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Arthritis in the fingers can be caused by two different scenarios, which are both diagnosed and treated in a similar fashion. However, a full set of tests are required to properly identify the cause of the arthritis, which will then allow the doctor to properly treat the symptoms.
The main types of arthritis that affect the fingers are osteoarthritis and rheumatoid arthritis.
Osteoarthritis of the fingers is caused by degeneration of the joints from overuse or injuries that did not heal properly. Rheumatoid arthritis is actually an autoimmune disease in which the body attacks the joints.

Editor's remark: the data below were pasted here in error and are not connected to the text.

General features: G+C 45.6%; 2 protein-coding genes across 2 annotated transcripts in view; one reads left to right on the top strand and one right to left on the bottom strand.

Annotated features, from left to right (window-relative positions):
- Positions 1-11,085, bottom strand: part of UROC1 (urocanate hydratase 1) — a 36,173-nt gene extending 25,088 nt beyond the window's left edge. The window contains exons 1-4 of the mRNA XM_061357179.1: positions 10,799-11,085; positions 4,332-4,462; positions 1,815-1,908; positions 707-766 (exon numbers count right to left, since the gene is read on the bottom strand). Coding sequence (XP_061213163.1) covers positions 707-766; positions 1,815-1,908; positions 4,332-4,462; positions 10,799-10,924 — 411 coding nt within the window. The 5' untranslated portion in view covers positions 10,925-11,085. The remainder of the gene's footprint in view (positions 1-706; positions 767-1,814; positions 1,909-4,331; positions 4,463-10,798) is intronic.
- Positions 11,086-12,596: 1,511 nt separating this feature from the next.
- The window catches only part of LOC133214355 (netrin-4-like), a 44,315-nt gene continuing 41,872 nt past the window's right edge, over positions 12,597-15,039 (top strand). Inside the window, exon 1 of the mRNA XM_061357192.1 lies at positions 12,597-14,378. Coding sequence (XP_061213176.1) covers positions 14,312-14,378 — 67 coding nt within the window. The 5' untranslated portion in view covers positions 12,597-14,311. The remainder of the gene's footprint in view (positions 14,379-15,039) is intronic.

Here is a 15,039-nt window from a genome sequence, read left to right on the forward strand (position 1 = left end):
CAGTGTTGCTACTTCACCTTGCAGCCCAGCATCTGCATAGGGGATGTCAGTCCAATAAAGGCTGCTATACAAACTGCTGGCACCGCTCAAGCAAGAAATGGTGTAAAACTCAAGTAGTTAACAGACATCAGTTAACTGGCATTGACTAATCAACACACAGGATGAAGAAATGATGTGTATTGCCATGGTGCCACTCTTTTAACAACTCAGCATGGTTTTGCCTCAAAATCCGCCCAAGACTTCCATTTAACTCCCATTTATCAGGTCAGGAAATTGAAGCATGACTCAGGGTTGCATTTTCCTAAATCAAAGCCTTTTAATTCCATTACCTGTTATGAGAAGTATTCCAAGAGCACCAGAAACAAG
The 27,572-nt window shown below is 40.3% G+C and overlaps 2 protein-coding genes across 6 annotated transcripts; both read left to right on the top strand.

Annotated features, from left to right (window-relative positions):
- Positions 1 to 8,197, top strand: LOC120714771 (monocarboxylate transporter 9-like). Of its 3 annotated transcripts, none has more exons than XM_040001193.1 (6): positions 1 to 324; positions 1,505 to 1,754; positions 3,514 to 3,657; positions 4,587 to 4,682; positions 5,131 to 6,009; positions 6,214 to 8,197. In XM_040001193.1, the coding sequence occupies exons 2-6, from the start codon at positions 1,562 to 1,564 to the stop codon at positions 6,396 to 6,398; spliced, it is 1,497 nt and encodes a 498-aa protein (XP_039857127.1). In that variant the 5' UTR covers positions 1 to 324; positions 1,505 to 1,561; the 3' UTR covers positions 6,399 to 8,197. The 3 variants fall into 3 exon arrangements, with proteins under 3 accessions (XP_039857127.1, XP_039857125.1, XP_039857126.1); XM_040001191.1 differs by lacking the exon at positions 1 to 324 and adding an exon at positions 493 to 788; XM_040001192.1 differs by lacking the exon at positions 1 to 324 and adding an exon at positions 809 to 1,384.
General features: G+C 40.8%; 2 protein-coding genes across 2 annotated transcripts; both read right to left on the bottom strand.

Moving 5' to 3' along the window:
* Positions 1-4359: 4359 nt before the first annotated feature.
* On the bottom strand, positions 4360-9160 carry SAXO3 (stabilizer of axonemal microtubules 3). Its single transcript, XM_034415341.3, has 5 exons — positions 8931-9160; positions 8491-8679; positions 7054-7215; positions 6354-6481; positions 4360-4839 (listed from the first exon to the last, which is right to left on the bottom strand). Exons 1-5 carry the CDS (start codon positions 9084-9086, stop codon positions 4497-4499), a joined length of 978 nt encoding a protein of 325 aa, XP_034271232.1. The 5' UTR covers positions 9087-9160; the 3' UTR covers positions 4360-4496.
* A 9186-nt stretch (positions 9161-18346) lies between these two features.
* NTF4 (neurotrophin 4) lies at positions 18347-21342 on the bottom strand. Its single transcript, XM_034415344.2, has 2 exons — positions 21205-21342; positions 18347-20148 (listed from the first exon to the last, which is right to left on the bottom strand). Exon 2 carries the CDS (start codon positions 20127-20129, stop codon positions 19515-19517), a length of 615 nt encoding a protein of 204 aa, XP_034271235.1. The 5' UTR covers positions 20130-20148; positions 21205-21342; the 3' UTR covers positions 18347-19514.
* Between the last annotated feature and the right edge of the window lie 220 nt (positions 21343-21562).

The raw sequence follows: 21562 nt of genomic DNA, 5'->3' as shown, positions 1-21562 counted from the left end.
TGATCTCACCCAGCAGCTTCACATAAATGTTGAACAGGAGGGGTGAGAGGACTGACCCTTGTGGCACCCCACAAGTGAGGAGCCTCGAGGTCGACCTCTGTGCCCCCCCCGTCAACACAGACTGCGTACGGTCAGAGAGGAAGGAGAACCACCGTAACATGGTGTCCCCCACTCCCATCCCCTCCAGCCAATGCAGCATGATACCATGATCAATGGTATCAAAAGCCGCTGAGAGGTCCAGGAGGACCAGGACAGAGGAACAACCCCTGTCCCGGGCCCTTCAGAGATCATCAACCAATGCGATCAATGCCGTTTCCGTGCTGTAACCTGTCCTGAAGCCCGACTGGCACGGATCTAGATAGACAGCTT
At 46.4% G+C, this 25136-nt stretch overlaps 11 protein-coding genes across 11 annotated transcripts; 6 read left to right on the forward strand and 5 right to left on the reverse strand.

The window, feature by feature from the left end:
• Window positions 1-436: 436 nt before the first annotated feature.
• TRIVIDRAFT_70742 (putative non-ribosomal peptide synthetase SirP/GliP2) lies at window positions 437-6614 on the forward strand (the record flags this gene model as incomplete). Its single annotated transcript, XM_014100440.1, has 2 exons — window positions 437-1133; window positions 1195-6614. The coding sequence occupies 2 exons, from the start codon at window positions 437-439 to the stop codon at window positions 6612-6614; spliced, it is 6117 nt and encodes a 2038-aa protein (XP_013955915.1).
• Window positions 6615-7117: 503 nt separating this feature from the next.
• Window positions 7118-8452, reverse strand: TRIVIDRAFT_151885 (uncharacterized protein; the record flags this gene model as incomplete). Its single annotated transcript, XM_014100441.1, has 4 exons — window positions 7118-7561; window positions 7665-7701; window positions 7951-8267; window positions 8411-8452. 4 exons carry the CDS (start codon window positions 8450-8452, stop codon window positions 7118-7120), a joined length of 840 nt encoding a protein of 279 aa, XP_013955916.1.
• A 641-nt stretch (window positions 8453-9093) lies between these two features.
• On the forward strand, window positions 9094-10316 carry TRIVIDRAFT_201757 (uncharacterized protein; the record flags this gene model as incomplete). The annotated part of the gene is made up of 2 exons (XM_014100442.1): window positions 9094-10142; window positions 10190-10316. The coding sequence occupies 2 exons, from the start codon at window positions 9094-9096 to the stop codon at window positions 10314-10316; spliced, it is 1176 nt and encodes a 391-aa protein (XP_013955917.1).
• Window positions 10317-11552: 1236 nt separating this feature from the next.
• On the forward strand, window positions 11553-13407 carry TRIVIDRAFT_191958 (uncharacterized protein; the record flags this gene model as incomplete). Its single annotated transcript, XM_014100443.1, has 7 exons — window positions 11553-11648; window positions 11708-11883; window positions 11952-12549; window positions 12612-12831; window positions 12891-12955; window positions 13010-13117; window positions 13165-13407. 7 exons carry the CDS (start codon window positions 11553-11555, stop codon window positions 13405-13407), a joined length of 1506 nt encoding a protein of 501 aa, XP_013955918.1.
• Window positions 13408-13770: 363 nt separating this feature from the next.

Symptoms of arthritis in the fingers include pain and inflammation. Arthritic fingers may also swell and feel warm to the touch, become weak and unable to grip, or become deformed.
Diagnosing arthritis involves a physical examination, complete medical history and a series of X-rays. Blood tests may also be done to check for the antibody "rheumatoid factor" to properly diagnose or rule out the possibility of rheumatoid arthritis.
Anti-inflammatory medication or an injection of cortisone into the finger joint to control pain are the most common nonsurgical treatments for arthritis in the fingers. Physical and occupational therapy may also be prescribed, and in very severe cases, surgery may be necessary to fuse the joints together, decrease pain and prevent deformities in fingers afflicted with arthritis.